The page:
Completion of the $451 million Sentinel system, to be used for searching and analyzing criminal and national security data, has been pushed back to September.
The launch of the FBI's $451 million Sentinel case management system, originally due by the end of the year, has been delayed until September 2010, according to an audit by the FBI's inspector general.
Begun in 2005 and being developed by Lockheed Martin, Sentinel will replace the FBI's largely paper-based and otherwise siloed case management efforts with a single digital system based on mostly off-the-shelf software. The system is designed to search and analyze criminal and national security information and will include records management, evidence management, and collaboration.
In Nov. 2007 the FBI extended the development of phases two and four, pushing the project's completion date from December 2009 to June 2010. The latest delay adds another six months of development and deployment time to phase two, and three months to the project.
Sentinel was a replacement for the FBI's failed Virtual Case File program, an unfinished, customized Web-based case management system that had become a centerpiece of the FBI's post-9/11 efforts before the agency dropped it after spending $170 million.
Despite this delay, the FBI isn't poised for a repeat failure. The Government Accountability Office last year recommended the procurement practices used to develop Sentinel as a model for the rest of the FBI, and all signs point to Sentinel's eventual completion.
Sentinel is being rolled out in phases, along the way replacing aging systems like the FBI's Automated Case Management System, Criminal Informant Management System, Bank Robbery Statistical Application, and Financial Institution Fraud and Integrated Statistical Reporting Analysis Application.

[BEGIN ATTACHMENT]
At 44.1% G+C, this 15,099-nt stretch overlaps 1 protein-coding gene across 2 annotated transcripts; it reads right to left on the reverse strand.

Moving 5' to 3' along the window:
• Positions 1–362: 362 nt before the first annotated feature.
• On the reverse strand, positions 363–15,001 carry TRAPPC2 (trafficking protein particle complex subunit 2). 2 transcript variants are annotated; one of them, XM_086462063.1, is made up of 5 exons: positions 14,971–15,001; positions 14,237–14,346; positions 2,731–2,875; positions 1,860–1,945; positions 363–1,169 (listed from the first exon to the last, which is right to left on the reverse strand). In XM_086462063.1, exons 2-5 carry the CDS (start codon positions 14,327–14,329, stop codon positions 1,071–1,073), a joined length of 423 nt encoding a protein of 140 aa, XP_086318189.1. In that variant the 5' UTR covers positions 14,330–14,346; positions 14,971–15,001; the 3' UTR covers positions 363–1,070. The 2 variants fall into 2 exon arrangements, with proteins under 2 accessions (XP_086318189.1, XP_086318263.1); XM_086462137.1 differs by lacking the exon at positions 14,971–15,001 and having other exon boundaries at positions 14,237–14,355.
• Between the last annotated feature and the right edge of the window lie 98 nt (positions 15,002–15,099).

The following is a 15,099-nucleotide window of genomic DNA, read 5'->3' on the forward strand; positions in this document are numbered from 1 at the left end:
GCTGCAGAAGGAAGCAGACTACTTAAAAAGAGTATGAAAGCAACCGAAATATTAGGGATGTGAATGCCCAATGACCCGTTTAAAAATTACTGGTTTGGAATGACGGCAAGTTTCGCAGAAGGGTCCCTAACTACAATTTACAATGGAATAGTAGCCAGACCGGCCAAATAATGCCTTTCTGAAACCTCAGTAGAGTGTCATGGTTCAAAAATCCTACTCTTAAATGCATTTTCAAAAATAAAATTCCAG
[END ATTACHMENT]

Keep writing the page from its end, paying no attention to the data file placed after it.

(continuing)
During the first phase, finished in June 2007, the FBI offered a new user interface and improved search to access case information already in its databases, as well as personal and squad-level "work boxes" that summarize cases and leads.
During the second phase, which was expected to be finished in July 2009, the FBI and Lockheed shuffled priorities, had difficulty developing forms and document workflows, and ran into trouble when an enterprise directory upon which Sentinel's single sign-on capabilities depend initially failed meet security requirements.
Phase two ended several months behind schedule and $18 million over budget, pushing back the completion date. The inspector general reports that phase two capabilities, which include a new portal, electronic forms, migration of FBI case records to a new system, and an automated document and case file workflow management, won't be available to all users until next month.
Sentinel remains relatively close to its original $425 million budget. Though the FBI was able to make up for the $18 million overrun with a risk reserve that had been set aside, and though the report expresses confidence that the new time line for completion is realistic, the inspector general warns that "the cost and schedule growth of phase two heightens the risk and probability" of further cost overruns and project delays.
The report expresses concern about staffing levels in Sentinel's project management office, citing reduced staff because of turnover.
The FBI responded in a statement that the Sentinel program has "steadily improved and refined its business practices" and noted that it has filled the staffing holes mentioned in the report.
In the final phases of Sentinel's development and deployment, the FBI plans to migrate case data from an "antiquated" case management system to Sentinel, connect Sentinel to other FBI systems, increase access controls, and add forms to Sentinel's electronic form library.
According to the report, users have begun to complain about Sentinel's performance. However, those complaints are likely to diminish as the FBI's network infrastructure goes through its own upgrade.
Read InformationWeek's first-ever analysis of top CIOs in federal, state, and local government, and how they're embracing new expectations. Download the report here (registration required).
How Enterprises Are Attacking the IT Security EnterpriseTo learn more about what organizations are doing to tackle attacks and threats we surveyed a group of 300 IT and infosec professionals to find out what their biggest IT security challenges are and what they're doing to defend against today's threats. Download the report to see what they're saying.
IT Strategies to Conquer the CloudChances are your organization is adopting cloud computing in one way or another -- or in multiple ways. Understanding the skills you need and how cloud affects IT operations and networking will help you adapt.